- US: Major core government debt rebounded on Thursday as investors rushed into safe-haven assets amid concerns that aggressive central bank tightening measures to rein in record inflation could hurt global growth. The 10-year U.S. Treasury note yield, which sets the tone for global corporate and household borrowing costs, fell to a two-week low of around 2.8 percent. Meanwhile, the German 10-year bond yield, the regional benchmark, fell ten basis points to 0.88%, its highest level since late April. The 10-year spread in Italy narrowed to more than 2.74 percentage points. The 10-year spread is an influential gauge of risk in the eurozone bond market, given the size of Italy’s debt.

- UK: In mid-May, the pound weakened further to below $1.22, hitting a fresh two-year low, as investors worried that despite soaring inflation, the risk of a recession remained. The UK economy expanded at a slower-than-expected 0.8% in the first quarter and contracted by 0.1% in March alone, the latest data showed, while the Bank of England expects the economy to stagnate in the second quarter and shrink in the fourth quarter. . At the same time, traders are increasingly betting that the Federal Reserve will raise borrowing costs faster than other central banks to curb soaring inflation, with the Bank of England not seen as having as much breathing room.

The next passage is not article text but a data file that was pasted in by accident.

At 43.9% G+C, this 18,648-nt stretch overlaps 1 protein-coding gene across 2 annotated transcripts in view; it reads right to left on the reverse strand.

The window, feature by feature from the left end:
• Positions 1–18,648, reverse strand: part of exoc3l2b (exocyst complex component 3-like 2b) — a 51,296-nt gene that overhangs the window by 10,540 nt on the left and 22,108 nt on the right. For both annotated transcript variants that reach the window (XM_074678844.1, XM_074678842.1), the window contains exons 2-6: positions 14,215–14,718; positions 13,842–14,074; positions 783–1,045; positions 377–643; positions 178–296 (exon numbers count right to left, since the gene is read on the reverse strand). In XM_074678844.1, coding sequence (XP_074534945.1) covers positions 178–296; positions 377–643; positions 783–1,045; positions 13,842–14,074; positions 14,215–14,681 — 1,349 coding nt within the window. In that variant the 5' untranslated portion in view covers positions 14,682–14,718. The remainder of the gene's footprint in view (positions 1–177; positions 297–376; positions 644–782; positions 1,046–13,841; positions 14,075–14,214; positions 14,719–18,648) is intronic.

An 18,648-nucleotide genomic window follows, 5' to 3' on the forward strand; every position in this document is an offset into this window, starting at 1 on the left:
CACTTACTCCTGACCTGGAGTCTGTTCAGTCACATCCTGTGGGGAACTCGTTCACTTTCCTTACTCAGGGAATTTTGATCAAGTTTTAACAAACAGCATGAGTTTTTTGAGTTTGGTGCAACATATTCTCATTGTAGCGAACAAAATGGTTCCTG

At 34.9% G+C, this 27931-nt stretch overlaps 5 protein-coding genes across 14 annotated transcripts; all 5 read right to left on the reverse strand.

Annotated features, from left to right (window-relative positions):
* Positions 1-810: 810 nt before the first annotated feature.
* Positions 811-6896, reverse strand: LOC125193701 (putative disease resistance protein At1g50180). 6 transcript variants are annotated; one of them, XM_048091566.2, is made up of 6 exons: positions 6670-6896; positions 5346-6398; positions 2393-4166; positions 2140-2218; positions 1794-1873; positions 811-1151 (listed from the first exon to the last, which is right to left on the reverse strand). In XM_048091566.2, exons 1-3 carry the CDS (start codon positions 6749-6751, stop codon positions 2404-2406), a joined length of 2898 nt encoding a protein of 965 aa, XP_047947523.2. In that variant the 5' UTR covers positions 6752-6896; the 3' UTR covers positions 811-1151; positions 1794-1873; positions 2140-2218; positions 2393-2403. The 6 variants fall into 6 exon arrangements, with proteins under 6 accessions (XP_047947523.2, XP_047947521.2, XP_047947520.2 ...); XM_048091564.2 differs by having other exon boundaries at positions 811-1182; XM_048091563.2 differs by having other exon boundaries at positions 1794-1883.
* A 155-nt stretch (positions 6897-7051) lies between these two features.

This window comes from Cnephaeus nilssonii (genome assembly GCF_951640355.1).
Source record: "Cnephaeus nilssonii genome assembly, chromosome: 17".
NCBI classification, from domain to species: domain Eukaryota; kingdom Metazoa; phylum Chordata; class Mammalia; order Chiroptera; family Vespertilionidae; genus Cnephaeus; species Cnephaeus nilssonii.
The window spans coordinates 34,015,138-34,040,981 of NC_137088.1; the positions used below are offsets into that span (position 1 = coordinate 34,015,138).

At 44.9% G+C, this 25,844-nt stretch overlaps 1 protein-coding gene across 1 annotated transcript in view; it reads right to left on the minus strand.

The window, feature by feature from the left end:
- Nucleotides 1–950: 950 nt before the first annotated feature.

- UK: Preliminary estimates put the UK economy growing by 8.7% year-on-year in the first quarter of 2022, up from 6.6% in the fourth quarter but slightly below the 9% forecast. Services grew by 9.9%, production by 2%, and construction by 7.4%. However, a slowdown is expected in the coming months as the war in Ukraine, and rising inflation hurt consumers' purchasing power.